HONG KONG – Kyoto University is this year’s best multidisciplinary higher educational institute in Asia, with Tohoku University ranked second, according to results of an annual survey by Asiaweek magazine released Wednesday.
Tohoku University fell from first place in 1999.
Two South Korean universities — the Korea Advanced Institute of Science & Technology and Pohang University of Science & Technology — retained their respective first and second places in this year’s list of best science and technology universities.
The poll was the Hong Kong-based magazine’s fourth survey of universities.
The schools were ranked on academic reputation, faculty qualifications, resources, research output, student-teacher ratios and Internet access.
Other institutions in the top 10 multidisciplinary universities in the region this year include three from Hong Kong and three from Australia.
The University of Hong Kong moved up one place from last year and took the third-place spot, previously held by Seoul National University, which came in fourth.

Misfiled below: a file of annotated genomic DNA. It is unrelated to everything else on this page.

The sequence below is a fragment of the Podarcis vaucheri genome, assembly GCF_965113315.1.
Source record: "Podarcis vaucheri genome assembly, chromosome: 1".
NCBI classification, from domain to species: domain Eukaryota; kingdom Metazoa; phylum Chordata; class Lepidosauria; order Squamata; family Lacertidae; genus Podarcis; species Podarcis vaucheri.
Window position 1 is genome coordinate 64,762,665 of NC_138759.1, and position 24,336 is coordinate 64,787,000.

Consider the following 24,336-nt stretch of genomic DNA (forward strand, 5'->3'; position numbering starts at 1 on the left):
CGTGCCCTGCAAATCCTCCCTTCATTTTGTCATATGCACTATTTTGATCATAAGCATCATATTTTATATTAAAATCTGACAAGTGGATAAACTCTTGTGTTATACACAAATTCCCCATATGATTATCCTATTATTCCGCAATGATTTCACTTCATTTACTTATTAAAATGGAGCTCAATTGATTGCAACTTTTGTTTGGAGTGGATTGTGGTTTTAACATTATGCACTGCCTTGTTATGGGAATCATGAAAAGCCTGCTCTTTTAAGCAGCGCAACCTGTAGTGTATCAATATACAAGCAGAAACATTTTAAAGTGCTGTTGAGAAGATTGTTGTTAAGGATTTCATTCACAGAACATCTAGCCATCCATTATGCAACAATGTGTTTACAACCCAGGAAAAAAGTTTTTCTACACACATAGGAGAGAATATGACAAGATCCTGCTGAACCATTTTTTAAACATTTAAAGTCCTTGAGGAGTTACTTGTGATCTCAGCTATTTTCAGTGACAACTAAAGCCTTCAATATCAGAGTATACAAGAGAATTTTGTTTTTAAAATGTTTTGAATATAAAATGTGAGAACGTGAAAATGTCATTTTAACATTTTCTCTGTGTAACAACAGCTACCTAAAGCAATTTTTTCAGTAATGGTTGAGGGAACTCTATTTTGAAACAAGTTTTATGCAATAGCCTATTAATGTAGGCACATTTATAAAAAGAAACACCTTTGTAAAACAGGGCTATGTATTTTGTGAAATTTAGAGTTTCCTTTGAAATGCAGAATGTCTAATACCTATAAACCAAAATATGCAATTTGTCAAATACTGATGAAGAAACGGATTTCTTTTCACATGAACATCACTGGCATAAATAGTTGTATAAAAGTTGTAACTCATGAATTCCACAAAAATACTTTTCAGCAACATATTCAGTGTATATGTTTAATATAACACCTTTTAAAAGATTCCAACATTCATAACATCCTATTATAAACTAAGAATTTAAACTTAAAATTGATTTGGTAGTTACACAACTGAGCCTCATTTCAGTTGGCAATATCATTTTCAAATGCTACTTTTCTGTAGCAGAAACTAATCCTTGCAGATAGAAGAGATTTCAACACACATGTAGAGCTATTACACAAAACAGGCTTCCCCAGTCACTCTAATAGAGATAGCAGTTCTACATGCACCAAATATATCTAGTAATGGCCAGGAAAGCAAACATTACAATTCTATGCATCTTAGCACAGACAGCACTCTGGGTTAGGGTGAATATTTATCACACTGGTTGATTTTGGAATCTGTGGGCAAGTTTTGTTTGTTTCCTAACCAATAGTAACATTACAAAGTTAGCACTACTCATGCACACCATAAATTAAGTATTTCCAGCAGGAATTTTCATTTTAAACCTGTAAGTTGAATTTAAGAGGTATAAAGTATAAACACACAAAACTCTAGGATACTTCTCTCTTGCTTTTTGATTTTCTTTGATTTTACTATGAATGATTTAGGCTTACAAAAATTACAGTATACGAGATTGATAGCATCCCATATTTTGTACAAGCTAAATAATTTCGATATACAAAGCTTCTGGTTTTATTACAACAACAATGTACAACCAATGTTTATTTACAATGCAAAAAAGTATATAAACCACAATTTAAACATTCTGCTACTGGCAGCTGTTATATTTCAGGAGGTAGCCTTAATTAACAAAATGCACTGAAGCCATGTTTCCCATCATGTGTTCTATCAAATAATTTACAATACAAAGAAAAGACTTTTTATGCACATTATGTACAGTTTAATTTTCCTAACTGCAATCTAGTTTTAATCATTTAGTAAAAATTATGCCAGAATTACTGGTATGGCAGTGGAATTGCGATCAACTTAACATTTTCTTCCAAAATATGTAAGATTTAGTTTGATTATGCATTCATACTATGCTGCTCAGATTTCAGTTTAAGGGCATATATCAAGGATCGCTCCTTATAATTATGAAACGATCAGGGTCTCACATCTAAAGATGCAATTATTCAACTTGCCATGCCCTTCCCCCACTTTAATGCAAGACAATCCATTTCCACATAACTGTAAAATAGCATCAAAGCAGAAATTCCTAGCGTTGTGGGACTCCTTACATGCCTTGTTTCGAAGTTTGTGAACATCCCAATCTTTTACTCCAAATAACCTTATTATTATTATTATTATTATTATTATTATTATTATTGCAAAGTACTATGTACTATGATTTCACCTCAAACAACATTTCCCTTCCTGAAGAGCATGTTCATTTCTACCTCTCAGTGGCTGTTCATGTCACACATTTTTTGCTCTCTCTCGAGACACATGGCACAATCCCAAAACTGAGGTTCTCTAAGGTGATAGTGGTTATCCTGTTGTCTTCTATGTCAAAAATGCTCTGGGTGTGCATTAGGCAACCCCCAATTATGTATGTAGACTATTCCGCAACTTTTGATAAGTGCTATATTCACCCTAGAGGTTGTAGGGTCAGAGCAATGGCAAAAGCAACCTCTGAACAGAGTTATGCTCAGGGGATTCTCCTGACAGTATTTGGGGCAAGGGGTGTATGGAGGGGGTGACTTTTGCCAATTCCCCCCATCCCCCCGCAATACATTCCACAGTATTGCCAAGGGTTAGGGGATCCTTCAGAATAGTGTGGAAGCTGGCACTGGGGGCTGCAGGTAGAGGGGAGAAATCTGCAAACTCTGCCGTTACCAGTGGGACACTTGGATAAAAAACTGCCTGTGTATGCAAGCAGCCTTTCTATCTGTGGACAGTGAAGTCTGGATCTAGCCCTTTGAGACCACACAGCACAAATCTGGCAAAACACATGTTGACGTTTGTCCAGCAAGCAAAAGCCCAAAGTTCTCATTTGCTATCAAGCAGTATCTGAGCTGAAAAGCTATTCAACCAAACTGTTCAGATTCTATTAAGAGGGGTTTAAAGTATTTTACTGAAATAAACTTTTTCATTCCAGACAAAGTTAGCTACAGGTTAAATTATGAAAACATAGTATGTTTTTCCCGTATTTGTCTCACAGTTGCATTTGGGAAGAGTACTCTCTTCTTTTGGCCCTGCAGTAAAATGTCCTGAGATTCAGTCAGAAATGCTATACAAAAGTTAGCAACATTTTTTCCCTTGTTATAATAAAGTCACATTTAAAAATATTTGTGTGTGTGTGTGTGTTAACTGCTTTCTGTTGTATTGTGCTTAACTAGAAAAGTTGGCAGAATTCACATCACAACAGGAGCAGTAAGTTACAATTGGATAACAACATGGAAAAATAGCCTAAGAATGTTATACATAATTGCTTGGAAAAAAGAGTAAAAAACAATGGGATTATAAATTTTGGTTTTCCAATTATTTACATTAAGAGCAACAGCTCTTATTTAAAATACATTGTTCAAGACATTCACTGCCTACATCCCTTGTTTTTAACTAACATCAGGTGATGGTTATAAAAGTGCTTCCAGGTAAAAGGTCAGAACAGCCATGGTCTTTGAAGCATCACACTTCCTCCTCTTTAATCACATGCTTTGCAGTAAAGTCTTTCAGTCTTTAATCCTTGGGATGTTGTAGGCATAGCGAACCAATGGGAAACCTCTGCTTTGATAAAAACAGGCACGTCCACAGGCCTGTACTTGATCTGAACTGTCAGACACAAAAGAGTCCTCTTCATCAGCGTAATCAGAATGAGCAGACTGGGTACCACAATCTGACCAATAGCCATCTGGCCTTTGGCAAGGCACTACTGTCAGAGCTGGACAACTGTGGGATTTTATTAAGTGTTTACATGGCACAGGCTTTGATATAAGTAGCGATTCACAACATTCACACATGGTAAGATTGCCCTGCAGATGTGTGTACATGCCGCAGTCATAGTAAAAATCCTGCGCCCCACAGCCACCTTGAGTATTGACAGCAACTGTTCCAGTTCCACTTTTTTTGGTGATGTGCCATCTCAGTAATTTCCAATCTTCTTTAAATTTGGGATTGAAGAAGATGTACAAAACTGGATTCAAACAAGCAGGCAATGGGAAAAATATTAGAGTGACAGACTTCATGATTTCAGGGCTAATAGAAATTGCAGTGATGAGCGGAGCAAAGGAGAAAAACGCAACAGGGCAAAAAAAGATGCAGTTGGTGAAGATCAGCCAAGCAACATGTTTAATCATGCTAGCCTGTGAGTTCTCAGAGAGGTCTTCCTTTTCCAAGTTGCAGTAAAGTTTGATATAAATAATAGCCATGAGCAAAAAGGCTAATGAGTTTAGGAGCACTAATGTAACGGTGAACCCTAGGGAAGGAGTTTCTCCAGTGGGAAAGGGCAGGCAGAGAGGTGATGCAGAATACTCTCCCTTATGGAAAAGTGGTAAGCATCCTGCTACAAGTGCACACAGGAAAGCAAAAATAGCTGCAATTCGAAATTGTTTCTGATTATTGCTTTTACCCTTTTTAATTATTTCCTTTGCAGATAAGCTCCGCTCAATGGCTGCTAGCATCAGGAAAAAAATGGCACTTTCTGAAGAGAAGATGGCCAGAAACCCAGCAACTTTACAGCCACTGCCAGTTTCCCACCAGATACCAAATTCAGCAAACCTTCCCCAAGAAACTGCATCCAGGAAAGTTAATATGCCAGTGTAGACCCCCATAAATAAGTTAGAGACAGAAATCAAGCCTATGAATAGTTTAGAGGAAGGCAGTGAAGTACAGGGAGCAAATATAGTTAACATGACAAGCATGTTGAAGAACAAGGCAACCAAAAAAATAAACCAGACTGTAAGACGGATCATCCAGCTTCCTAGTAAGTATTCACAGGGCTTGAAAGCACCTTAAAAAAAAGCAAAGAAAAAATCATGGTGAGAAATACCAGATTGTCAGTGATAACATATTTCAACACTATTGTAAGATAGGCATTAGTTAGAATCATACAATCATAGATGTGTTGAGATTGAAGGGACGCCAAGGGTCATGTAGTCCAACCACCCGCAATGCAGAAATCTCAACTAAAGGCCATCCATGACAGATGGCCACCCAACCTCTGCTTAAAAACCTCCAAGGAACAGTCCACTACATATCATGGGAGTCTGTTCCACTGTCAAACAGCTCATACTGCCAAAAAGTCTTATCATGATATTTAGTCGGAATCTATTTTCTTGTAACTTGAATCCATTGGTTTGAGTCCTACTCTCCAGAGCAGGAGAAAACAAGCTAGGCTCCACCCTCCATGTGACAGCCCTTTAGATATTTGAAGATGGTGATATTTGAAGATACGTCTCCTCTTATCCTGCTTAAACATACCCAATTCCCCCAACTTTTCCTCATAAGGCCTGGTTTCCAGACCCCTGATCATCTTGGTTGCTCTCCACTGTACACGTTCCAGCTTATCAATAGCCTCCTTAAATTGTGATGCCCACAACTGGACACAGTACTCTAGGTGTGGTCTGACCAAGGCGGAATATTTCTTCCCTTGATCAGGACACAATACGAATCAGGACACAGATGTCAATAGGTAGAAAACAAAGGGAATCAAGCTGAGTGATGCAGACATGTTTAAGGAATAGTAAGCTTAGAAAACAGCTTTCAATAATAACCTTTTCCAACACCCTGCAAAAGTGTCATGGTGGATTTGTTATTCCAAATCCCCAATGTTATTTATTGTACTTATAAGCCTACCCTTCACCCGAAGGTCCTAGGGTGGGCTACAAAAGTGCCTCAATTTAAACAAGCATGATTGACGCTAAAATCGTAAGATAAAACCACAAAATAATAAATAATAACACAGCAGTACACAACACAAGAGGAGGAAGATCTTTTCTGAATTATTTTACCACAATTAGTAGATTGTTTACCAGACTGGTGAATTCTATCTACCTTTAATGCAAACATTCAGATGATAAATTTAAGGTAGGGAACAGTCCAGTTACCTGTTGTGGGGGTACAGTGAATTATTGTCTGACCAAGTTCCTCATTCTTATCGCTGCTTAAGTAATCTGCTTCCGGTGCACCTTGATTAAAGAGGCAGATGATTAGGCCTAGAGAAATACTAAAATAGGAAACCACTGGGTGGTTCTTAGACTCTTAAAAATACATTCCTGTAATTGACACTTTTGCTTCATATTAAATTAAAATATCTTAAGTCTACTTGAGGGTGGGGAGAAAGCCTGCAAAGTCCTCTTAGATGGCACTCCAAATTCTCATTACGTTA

The National University of Singapore improved to fifth place from last year’s sixth.
The Chinese University of Hong Kong and Hong Kong University of Science and Technology took the sixth and seventh positions, respectively. Both moved up.
The Australian National University, University of Melbourne and University of New South Wales respectively ranked eight, ninth and 10th.
The five Indian universities making the top 10 list for science and technology universities were: Indian Institute of Technology, Bombay (No. 3); Indian Institute of Technology, Delhi (No. 4); Indian Institute of Technology, Madras (No. 5); Indian Institute of Technology, Kanpur (No. 7); and Indian Institute of Technology, Kharagpur (No. 8).
Tokyo Institute of Technology ranked sixth, down from third place.
Singapore’s Nanyang Technological University and Taiwan University of Science and Technology were No. 9 and No. 10, respectively.
Reviewing the university system in the region, Asiaweek said Asia’s universities were undergoing change that includes: Internet usage for educational purposes; raising more money by the universities themselves; recruiting more foreign teachers; and admitting more foreign students to ride the globalization wave.
Some universities, particularly in Australia, have already taught classes partly through the Internet, while others are considering offering entire degree programs online.
The magazine said it remains debatable how these trends will affect the quality of Asian higher education.